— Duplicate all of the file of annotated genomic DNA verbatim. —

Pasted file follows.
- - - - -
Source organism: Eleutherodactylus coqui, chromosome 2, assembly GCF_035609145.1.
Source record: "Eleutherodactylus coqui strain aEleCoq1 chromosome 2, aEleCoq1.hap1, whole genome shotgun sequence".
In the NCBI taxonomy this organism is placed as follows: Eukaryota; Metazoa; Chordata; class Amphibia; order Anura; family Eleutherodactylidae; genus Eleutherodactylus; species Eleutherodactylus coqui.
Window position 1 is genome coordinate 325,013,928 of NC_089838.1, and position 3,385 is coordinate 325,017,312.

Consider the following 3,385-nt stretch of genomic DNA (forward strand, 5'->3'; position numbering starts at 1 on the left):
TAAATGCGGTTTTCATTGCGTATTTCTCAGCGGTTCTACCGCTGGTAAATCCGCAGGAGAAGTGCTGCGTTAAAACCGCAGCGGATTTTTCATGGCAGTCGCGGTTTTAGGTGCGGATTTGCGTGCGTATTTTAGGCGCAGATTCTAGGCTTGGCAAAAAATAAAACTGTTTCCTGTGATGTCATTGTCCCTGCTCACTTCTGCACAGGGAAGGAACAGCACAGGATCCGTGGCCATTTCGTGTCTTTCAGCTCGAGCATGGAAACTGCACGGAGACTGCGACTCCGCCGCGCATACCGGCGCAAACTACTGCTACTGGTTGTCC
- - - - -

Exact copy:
Source organism: Eleutherodactylus coqui, chromosome 2, assembly GCF_035609145.1.
Source record: "Eleutherodactylus coqui strain aEleCoq1 chromosome 2, aEleCoq1.hap1, whole genome shotgun sequence".
In the NCBI taxonomy this organism is placed as follows: Eukaryota; Metazoa; Chordata; class Amphibia; order Anura; family Eleutherodactylidae; genus Eleutherodactylus; species Eleutherodactylus coqui.
Window position 1 is genome coordinate 325,013,928 of NC_089838.1, and position 3,385 is coordinate 325,017,312.

Consider the following 3,385-nt stretch of genomic DNA (forward strand, 5'->3'; position numbering starts at 1 on the left):
TAAATGCGGTTTTCATTGCGTATTTCTCAGCGGTTCTACCGCTGGTAAATCCGCAGGAGAAGTGCTGCGTTAAAACCGCAGCGGATTTTTCATGGCAGTCGCGGTTTTAGGTGCGGATTTGCGTGCGTATTTTAGGCGCAGATTCTAGGCTTGGCAAAAAATAAAACTGTTTCCTGTGATGTCATTGTCCCTGCTCACTTCTGCACAGGGAAGGAACAGCACAGGATCCGTGGCCATTTCGTGTCTTTCAGCTCGAGCATGGAAACTGCACGGAGACTGCGACTCCGCCGCGCATACCGGCGCAAACTACTGCTACTGGTTGTCC